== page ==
‘I am absolutely certain that generations from now, we will be able to look back and tell our children that this was the moment ... when the rise of the oceans began to slow and our planet began to heal; this was the moment when we ended a war and secured our nation and restored our image as the last, best hope on Earth. This was the moment—this was the time—when we came together to remake this great nation so that it may always reflect our very best selves, and our highest ideals.’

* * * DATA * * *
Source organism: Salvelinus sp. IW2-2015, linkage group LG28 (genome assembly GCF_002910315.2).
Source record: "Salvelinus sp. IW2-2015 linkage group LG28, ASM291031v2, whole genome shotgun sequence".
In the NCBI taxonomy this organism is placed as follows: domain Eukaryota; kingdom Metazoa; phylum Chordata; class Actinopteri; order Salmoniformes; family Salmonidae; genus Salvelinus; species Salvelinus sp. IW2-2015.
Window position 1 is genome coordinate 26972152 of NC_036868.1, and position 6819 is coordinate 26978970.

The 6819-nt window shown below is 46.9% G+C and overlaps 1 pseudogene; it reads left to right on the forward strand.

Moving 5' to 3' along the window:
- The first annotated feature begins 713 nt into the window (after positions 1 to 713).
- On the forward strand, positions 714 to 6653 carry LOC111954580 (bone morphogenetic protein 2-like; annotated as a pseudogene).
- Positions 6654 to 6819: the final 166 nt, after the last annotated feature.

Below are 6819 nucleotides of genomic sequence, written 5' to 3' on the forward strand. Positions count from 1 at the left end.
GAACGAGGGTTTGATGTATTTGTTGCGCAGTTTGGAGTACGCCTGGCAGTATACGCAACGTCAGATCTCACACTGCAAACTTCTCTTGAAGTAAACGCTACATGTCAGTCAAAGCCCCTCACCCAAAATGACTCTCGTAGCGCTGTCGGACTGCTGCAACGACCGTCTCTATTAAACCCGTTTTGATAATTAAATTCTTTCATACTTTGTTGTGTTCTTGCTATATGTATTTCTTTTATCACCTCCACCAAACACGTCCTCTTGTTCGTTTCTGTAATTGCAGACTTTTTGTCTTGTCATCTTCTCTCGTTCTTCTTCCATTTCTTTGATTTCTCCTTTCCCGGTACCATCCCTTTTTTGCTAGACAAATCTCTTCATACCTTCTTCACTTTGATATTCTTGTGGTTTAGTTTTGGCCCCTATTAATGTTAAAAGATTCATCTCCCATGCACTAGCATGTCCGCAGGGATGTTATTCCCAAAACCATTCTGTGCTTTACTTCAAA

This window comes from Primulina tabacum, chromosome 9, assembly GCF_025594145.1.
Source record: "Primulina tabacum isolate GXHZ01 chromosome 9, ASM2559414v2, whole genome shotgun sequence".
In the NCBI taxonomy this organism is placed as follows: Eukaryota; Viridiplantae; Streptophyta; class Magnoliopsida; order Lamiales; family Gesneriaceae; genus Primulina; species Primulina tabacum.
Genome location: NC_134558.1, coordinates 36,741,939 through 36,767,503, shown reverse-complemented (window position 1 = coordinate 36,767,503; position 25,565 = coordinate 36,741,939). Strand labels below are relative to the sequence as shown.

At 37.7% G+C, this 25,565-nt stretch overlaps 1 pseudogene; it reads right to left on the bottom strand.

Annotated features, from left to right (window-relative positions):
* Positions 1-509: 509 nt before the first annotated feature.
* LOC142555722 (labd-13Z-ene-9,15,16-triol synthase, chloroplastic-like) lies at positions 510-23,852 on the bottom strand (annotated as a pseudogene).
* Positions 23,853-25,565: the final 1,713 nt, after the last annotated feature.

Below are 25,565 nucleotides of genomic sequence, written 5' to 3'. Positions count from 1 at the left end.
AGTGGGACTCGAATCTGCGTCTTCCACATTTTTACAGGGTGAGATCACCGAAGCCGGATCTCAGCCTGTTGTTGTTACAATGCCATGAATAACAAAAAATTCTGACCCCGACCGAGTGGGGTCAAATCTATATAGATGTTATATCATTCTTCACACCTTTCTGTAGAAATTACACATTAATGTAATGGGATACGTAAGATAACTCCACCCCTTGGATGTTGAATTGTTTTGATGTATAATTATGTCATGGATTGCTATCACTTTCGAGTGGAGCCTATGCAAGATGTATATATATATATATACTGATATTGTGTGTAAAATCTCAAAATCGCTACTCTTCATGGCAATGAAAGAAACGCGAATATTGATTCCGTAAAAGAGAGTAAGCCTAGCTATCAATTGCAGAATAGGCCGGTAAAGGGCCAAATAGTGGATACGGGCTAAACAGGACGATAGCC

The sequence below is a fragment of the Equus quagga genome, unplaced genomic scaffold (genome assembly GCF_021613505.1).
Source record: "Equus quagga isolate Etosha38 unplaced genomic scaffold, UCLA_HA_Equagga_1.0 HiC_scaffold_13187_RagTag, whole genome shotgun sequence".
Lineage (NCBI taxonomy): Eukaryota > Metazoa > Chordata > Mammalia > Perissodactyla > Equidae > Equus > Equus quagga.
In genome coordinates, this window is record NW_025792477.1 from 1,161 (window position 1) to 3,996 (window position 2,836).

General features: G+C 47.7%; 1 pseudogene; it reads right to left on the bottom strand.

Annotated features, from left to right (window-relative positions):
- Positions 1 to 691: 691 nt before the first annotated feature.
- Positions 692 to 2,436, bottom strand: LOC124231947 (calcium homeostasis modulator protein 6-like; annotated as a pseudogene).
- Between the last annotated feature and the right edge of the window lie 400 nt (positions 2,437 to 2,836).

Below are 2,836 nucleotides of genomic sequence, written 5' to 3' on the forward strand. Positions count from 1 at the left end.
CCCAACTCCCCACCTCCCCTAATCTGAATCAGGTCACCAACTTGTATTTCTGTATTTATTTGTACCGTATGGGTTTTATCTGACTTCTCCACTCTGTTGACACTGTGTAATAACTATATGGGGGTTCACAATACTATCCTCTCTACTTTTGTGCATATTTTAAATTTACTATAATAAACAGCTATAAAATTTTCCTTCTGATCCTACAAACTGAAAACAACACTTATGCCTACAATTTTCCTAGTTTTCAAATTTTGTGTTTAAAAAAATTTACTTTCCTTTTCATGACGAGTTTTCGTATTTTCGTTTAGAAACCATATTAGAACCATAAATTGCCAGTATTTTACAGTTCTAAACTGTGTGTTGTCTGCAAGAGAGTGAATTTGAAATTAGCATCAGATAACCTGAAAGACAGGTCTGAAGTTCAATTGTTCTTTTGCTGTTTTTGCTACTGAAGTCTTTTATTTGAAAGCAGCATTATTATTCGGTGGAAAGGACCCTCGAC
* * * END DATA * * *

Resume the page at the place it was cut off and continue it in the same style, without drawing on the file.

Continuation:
Doesn’t this demonstrate that, far from representing a seismic shift in the political landscape, Obama’s campaign is little more than a vulgar repetition of Reagan’s political narcissism? And to this extent, isn’t Obama’s message of change simply an appeal to latent antiestablishment sentiment among the public, and thus a craven affirmation of the status quo? No one has framed these concerns with more precision than Shelby Steele, who insists that Obama is ‘neither a revolutionary nor even a reformist’, but rather a gifted politician who is ‘simply infatuated with the possibilities of his own skin color within the world as it is’, and whose genius ‘is to know his currency within the status quo’. One can’t blame Obama for being such a politician; but neither should we confuse his campaign language with the kind of change that America so desperately needs.